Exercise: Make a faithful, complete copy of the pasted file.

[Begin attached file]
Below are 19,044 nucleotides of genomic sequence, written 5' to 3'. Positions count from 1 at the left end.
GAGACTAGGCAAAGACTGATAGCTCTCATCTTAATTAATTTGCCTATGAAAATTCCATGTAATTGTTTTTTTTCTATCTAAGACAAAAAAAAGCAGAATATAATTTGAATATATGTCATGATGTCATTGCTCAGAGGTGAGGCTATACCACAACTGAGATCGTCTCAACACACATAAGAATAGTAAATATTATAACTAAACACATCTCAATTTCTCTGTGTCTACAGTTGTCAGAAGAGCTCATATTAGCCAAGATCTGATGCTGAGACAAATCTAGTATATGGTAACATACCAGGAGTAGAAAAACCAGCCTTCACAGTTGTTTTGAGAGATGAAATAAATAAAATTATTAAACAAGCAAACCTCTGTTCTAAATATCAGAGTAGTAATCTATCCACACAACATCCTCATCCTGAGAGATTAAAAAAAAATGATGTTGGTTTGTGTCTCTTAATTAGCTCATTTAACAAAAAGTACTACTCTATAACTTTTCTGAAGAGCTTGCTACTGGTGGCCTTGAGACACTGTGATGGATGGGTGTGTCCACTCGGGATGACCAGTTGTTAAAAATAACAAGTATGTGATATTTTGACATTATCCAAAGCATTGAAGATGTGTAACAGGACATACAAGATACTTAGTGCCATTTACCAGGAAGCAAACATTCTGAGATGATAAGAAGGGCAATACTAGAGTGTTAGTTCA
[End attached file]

Below are 19,044 nucleotides of genomic sequence, written 5' to 3'. Positions count from 1 at the left end.
GAGACTAGGCAAAGACTGATAGCTCTCATCTTAATTAATTTGCCTATGAAAATTCCATGTAATTGTTTTTTTTCTATCTAAGACAAAAAAAAGCAGAATATAATTTGAATATATGTCATGATGTCATTGCTCAGAGGTGAGGCTATACCACAACTGAGATCGTCTCAACACACATAAGAATAGTAAATATTATAACTAAACACATCTCAATTTCTCTGTGTCTACAGTTGTCAGAAGAGCTCATATTAGCCAAGATCTGATGCTGAGACAAATCTAGTATATGGTAACATACCAGGAGTAGAAAAACCAGCCTTCACAGTTGTTTTGAGAGATGAAATAAATAAAATTATTAAACAAGCAAACCTCTGTTCTAAATATCAGAGTAGTAATCTATCCACACAACATCCTCATCCTGAGAGATTAAAAAAAAATGATGTTGGTTTGTGTCTCTTAATTAGCTCATTTAACAAAAAGTACTACTCTATAACTTTTCTGAAGAGCTTGCTACTGGTGGCCTTGAGACACTGTGATGGATGGGTGTGTCCACTCGGGATGACCAGTTGTTAAAAATAACAAGTATGTGATATTTTGACATTATCCAAAGCATTGAAGATGTGTAACAGGACATACAAGATACTTAGTGCCATTTACCAGGAAGCAAACATTCTGAGATGATAAGAAGGGCAATACTAGAGTGTTAGTTCA